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I'm getting ready to spray the initial base coat of primer on my convertible.
I am will be using a PPG epoxy primer.

My body guy has been telling me that I don't want to do it myself because it is very toxic/smells bad, etc.

I was planning on doing it in my garage? It is attached to the house... he is saying definitely don't do that since the smell will get into the house and I will have problems.

He is saying that it should only be done by a professional.

So, can I do this myself? It is just going to be the base coat in which the car will sit till next year when I can afford to take it to the paint shop for final prep/priming/painting.

Do I need to pull it out of my garage?
Can I sponge / brush the initial coat of primer on or does it need to be sprayed?

Now I am having 2nd thoughts about doing it myself.
Is it really that hard/dangerous?

Thanks all.

Eric
 

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I'd do it outside on a clear, dry, non-windy day. I painted my car in my driveway.

Tree-huggers please don't flame me. ::
 

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I did and it wasn't that bad, however it was primarily during the winter and spring. The good thing about primer is that small amounts of dust don't really matter. Leave the garage bay doors open. I had a 20 scfm blower that sucked the vast majority of the fumes out. Even with that however there was a boatload of paint dust that settled over everything.

I had no problem with the fumes entering the house.

Make sure you wear a nice industrial respirator.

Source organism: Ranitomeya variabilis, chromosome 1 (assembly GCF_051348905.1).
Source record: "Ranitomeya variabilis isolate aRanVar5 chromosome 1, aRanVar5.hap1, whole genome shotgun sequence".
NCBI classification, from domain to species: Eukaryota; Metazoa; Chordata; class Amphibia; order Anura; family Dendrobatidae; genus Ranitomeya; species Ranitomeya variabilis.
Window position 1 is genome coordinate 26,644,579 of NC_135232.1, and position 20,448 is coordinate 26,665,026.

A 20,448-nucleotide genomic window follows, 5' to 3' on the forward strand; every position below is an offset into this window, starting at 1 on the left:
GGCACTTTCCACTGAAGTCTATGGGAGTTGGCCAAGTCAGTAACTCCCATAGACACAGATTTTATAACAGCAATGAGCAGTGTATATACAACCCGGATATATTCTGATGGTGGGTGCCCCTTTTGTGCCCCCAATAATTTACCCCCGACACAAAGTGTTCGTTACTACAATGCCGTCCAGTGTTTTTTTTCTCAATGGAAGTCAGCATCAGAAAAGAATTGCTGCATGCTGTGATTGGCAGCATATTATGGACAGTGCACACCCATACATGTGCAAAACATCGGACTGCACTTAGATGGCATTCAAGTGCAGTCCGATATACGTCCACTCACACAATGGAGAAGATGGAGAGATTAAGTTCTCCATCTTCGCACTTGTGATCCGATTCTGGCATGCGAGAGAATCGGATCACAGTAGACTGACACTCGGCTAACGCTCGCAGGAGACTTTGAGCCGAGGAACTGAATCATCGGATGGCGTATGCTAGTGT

My body guy pretty much told me that I had no choice - paint it or let it rust again as I was priming as I got the parts stripped down.

Frank
 

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The main thing to remember about this kind of paint is that it can KILL you. Take all required precautions per the MSDS sheet (ask for one where you buy it).

The other thing to remember is that the fumes and overspray from this stuff is EXPLOSIVE. Light switches, air compressors, hot water heaters, etc, will ignite them. Take no chances, and put safety above all else.

So, aside from the fact that they can kill you from the fumes, and can make your house explode (with you and your family in it), they are perfectly safe. :)
 

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My brother (a bodyman) told me of a brushable primer that PPG makes. I had the same conserns when I stripped the fastback last winter, and he got me what I needed. Like he said..the brush marks dont matter at this point, as the body work wasnt done yet,I just wanted to cover the bare metal so it didnt rust any worse, and I had weeks and weeks of block sanding when I do get to that point :p, and that would remove any brush marks that would be missed.I still had the resperator on, as it was still a 2 part, but no overspray to worry about.

Joe
 

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Be careful! Besides being very toxic to breath, your skin needs to be protected as well! Your skin is your biggest organ!!!(respitory). If you don't breath it in, it'll be absorbed through your skin.

Now in saying that, I have used basecoat/clearcoat in my driveway. I painted a header panel and fender on my wifes Jeep Cherokee in my driveway. I used a charcol resperator and made sure I stayed up wind.
 

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You can do it. Either paint it in the driveway as someone else suggested or at least paint it with the garage door open. Also use a good HVLP paint gun this will cut way down on the overspray and some of the other problems already pointed out. By all means wear some type of respirator, your lungs will thank you for it. Problem I see with the brush on is it is going to be hard to get as good of coverage as you would with a spray gun. Good luck.